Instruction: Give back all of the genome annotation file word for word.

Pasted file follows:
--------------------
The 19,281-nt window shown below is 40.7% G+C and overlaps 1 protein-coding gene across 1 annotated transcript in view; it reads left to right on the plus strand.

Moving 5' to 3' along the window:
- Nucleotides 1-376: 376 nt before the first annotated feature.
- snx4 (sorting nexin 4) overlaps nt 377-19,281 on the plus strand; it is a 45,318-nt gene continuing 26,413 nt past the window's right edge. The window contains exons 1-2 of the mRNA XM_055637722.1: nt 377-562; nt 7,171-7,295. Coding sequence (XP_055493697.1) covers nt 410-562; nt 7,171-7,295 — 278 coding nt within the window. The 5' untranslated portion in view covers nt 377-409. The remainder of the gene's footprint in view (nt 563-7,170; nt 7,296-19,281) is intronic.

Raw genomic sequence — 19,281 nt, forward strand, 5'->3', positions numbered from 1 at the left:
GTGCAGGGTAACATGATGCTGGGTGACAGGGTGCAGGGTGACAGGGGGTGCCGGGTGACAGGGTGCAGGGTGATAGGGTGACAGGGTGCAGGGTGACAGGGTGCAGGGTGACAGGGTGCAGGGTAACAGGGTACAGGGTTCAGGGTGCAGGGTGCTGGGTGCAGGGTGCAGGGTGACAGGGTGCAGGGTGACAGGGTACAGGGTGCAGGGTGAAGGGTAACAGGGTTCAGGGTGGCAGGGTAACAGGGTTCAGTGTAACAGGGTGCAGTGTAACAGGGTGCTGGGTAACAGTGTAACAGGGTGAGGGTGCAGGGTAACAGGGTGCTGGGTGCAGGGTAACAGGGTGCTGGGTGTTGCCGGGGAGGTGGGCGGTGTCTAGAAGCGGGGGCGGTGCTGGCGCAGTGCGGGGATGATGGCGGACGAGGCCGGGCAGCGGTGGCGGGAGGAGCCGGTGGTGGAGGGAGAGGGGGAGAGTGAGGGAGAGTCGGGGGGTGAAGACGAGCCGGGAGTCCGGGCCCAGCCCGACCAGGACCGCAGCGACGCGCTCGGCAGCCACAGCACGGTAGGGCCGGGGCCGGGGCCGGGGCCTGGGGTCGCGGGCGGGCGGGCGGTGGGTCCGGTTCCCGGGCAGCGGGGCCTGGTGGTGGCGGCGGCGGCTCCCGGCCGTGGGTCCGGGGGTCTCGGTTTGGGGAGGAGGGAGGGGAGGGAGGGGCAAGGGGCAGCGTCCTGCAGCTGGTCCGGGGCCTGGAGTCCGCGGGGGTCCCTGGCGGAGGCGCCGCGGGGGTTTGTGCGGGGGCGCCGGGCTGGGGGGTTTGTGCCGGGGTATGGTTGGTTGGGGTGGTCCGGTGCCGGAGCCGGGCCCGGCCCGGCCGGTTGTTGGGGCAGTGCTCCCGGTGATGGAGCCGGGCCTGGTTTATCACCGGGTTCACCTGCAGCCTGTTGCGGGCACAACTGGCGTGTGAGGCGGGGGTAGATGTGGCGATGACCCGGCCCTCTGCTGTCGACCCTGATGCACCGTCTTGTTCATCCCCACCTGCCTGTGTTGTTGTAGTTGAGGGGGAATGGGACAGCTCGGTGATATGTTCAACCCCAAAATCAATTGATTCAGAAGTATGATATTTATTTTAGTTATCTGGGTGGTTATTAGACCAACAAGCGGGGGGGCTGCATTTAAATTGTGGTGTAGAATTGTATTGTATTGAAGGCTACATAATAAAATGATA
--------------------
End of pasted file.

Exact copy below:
The 19,281-nt window shown below is 40.7% G+C and overlaps 1 protein-coding gene across 1 annotated transcript in view; it reads left to right on the plus strand.

Moving 5' to 3' along the window:
- Nucleotides 1-376: 376 nt before the first annotated feature.
- snx4 (sorting nexin 4) overlaps nt 377-19,281 on the plus strand; it is a 45,318-nt gene continuing 26,413 nt past the window's right edge. The window contains exons 1-2 of the mRNA XM_055637722.1: nt 377-562; nt 7,171-7,295. Coding sequence (XP_055493697.1) covers nt 410-562; nt 7,171-7,295 — 278 coding nt within the window. The 5' untranslated portion in view covers nt 377-409. The remainder of the gene's footprint in view (nt 563-7,170; nt 7,296-19,281) is intronic.

Raw genomic sequence — 19,281 nt, forward strand, 5'->3', positions numbered from 1 at the left:
GTGCAGGGTAACATGATGCTGGGTGACAGGGTGCAGGGTGACAGGGGGTGCCGGGTGACAGGGTGCAGGGTGATAGGGTGACAGGGTGCAGGGTGACAGGGTGCAGGGTGACAGGGTGCAGGGTAACAGGGTACAGGGTTCAGGGTGCAGGGTGCTGGGTGCAGGGTGCAGGGTGACAGGGTGCAGGGTGACAGGGTACAGGGTGCAGGGTGAAGGGTAACAGGGTTCAGGGTGGCAGGGTAACAGGGTTCAGTGTAACAGGGTGCAGTGTAACAGGGTGCTGGGTAACAGTGTAACAGGGTGAGGGTGCAGGGTAACAGGGTGCTGGGTGCAGGGTAACAGGGTGCTGGGTGTTGCCGGGGAGGTGGGCGGTGTCTAGAAGCGGGGGCGGTGCTGGCGCAGTGCGGGGATGATGGCGGACGAGGCCGGGCAGCGGTGGCGGGAGGAGCCGGTGGTGGAGGGAGAGGGGGAGAGTGAGGGAGAGTCGGGGGGTGAAGACGAGCCGGGAGTCCGGGCCCAGCCCGACCAGGACCGCAGCGACGCGCTCGGCAGCCACAGCACGGTAGGGCCGGGGCCGGGGCCGGGGCCTGGGGTCGCGGGCGGGCGGGCGGTGGGTCCGGTTCCCGGGCAGCGGGGCCTGGTGGTGGCGGCGGCGGCTCCCGGCCGTGGGTCCGGGGGTCTCGGTTTGGGGAGGAGGGAGGGGAGGGAGGGGCAAGGGGCAGCGTCCTGCAGCTGGTCCGGGGCCTGGAGTCCGCGGGGGTCCCTGGCGGAGGCGCCGCGGGGGTTTGTGCGGGGGCGCCGGGCTGGGGGGTTTGTGCCGGGGTATGGTTGGTTGGGGTGGTCCGGTGCCGGAGCCGGGCCCGGCCCGGCCGGTTGTTGGGGCAGTGCTCCCGGTGATGGAGCCGGGCCTGGTTTATCACCGGGTTCACCTGCAGCCTGTTGCGGGCACAACTGGCGTGTGAGGCGGGGGTAGATGTGGCGATGACCCGGCCCTCTGCTGTCGACCCTGATGCACCGTCTTGTTCATCCCCACCTGCCTGTGTTGTTGTAGTTGAGGGGGAATGGGACAGCTCGGTGATATGTTCAACCCCAAAATCAATTGATTCAGAAGTATGATATTTATTTTAGTTATCTGGGTGGTTATTAGACCAACAAGCGGGGGGGCTGCATTTAAATTGTGGTGTAGAATTGTATTGTATTGAAGGCTACATAATAAAATGATA